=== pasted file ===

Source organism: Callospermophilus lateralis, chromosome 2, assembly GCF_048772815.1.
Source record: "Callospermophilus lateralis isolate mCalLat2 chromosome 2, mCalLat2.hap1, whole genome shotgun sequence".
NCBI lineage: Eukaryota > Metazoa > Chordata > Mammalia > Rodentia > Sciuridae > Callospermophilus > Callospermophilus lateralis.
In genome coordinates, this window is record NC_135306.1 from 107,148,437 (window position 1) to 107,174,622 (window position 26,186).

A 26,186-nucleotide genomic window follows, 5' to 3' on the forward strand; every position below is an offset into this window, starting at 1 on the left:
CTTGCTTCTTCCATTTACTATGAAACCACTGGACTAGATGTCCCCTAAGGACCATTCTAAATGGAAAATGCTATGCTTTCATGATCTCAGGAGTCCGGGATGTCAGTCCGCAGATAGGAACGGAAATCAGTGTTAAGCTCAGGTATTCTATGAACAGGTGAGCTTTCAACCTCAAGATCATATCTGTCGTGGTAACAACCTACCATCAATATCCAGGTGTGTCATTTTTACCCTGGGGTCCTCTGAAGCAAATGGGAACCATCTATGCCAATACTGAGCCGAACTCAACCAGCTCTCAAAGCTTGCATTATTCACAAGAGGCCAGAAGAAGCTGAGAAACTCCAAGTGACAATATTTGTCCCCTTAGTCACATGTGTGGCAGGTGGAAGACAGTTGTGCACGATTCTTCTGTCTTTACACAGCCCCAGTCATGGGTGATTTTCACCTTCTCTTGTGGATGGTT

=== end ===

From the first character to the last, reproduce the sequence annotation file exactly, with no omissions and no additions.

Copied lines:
Source organism: Callospermophilus lateralis, chromosome 2, assembly GCF_048772815.1.
Source record: "Callospermophilus lateralis isolate mCalLat2 chromosome 2, mCalLat2.hap1, whole genome shotgun sequence".
NCBI lineage: Eukaryota > Metazoa > Chordata > Mammalia > Rodentia > Sciuridae > Callospermophilus > Callospermophilus lateralis.
In genome coordinates, this window is record NC_135306.1 from 107,148,437 (window position 1) to 107,174,622 (window position 26,186).

A 26,186-nucleotide genomic window follows, 5' to 3' on the forward strand; every position below is an offset into this window, starting at 1 on the left:
CTTGCTTCTTCCATTTACTATGAAACCACTGGACTAGATGTCCCCTAAGGACCATTCTAAATGGAAAATGCTATGCTTTCATGATCTCAGGAGTCCGGGATGTCAGTCCGCAGATAGGAACGGAAATCAGTGTTAAGCTCAGGTATTCTATGAACAGGTGAGCTTTCAACCTCAAGATCATATCTGTCGTGGTAACAACCTACCATCAATATCCAGGTGTGTCATTTTTACCCTGGGGTCCTCTGAAGCAAATGGGAACCATCTATGCCAATACTGAGCCGAACTCAACCAGCTCTCAAAGCTTGCATTATTCACAAGAGGCCAGAAGAAGCTGAGAAACTCCAAGTGACAATATTTGTCCCCTTAGTCACATGTGTGGCAGGTGGAAGACAGTTGTGCACGATTCTTCTGTCTTTACACAGCCCCAGTCATGGGTGATTTTCACCTTCTCTTGTGGATGGTT